We’ve blogged about language translation and finding intent in a foreign language will. Although the legal professional as a whole suffers from has been dubbed the “Gultenberg Paradigm” – or having a preference for the written document, things are slowly staring to enter the digital age. However, in one particular field of practice this change is raising some interesting issues. That area is the law of trusts and estates where the writing requirement remains an essential component to a testator’s ability to create a will.
The State of Nevada was one of the first states to adopt legislation giving testator’s the option to create digital or electronic wills via audio tape or videotape. Although the Nevada statute has many problems, particularly as to how an electronic will can be made, it does open the door to the larger need for expanding the methods available to a testator. However, as wills move away from writing and into the digital realm, the issue of foreign language interpretation will change. If a written will is testified to in a foreign language, a foreign language translation is readily made. In all likelihood, this same process will be applied to electronic wills, although the process will involve a foreign language translation/interpretation of the recording.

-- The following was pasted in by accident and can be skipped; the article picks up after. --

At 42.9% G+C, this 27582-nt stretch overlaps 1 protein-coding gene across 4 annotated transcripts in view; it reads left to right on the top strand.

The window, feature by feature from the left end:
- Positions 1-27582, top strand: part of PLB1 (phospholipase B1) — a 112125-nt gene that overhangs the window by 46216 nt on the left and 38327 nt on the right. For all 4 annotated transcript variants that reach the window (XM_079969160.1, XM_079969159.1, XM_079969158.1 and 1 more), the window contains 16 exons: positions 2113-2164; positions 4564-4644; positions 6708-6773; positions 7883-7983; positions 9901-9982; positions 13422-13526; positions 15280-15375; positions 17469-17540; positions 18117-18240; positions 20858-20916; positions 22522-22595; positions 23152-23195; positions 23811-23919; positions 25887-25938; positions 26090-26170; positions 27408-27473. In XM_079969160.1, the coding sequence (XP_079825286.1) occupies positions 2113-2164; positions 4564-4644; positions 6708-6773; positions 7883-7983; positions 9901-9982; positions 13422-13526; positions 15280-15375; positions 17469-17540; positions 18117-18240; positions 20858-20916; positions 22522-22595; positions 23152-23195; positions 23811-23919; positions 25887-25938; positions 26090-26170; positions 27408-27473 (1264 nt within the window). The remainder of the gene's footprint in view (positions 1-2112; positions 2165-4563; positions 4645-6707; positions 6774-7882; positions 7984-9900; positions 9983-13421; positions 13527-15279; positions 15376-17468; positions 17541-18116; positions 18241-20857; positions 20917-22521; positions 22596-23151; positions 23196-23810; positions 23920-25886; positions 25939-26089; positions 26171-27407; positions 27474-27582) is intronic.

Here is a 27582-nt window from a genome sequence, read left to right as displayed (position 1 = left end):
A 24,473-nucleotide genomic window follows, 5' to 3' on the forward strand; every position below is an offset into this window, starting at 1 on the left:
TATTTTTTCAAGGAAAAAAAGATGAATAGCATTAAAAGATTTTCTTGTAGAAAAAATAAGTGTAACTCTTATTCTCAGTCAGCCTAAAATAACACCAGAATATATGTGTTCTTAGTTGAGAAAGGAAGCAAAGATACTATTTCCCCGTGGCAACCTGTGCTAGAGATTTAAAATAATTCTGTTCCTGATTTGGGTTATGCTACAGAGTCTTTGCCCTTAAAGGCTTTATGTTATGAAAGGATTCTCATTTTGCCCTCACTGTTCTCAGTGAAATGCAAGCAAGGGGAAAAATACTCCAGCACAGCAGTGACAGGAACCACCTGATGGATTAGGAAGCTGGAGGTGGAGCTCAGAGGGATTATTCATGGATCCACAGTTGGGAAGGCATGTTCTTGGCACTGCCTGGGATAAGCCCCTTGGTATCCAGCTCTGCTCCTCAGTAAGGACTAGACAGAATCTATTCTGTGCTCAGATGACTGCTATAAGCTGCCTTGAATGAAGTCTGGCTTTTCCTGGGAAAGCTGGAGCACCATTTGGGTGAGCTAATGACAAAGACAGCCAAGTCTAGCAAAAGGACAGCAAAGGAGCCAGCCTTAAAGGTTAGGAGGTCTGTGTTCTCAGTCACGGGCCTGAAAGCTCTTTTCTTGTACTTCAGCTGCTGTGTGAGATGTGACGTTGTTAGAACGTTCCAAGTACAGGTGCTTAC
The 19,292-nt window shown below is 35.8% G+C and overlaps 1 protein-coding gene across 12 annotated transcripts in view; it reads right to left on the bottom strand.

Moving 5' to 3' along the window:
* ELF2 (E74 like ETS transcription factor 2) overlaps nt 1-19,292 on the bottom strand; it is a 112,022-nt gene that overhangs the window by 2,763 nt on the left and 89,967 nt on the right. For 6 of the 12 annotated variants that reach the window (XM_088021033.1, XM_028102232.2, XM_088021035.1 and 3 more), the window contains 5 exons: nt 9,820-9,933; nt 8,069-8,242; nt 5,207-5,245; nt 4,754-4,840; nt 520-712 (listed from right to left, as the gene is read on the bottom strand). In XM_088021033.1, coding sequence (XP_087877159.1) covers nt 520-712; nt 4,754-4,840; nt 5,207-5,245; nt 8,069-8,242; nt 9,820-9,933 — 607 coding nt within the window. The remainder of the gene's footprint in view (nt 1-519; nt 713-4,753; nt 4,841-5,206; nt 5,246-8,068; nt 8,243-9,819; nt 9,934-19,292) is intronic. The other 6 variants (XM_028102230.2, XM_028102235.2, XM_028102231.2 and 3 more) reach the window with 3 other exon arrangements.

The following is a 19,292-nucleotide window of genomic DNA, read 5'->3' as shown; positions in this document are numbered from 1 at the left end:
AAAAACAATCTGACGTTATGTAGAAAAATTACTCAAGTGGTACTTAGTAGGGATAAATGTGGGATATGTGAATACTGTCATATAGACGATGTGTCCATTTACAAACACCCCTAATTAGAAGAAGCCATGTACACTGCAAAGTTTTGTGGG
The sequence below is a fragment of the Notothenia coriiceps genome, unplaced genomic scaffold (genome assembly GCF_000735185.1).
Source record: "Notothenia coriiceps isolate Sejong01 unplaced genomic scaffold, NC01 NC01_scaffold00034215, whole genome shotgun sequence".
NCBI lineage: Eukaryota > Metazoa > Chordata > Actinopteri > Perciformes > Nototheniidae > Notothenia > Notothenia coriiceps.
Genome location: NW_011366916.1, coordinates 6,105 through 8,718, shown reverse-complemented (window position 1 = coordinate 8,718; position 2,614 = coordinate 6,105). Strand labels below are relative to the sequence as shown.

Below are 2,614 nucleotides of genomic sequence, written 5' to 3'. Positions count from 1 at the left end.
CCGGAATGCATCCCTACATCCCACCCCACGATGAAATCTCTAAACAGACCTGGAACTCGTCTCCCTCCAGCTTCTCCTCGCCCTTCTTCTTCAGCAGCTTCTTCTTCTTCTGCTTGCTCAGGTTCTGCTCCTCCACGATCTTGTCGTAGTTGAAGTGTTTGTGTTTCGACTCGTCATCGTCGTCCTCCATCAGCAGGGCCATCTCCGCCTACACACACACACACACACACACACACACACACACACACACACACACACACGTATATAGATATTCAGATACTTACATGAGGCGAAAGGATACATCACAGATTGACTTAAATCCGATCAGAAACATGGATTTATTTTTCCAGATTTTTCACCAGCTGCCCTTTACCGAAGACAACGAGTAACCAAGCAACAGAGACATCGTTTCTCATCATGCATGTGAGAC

Source: University of Michigan Journal of Law Reform, Vol. 42, No. 105, 2008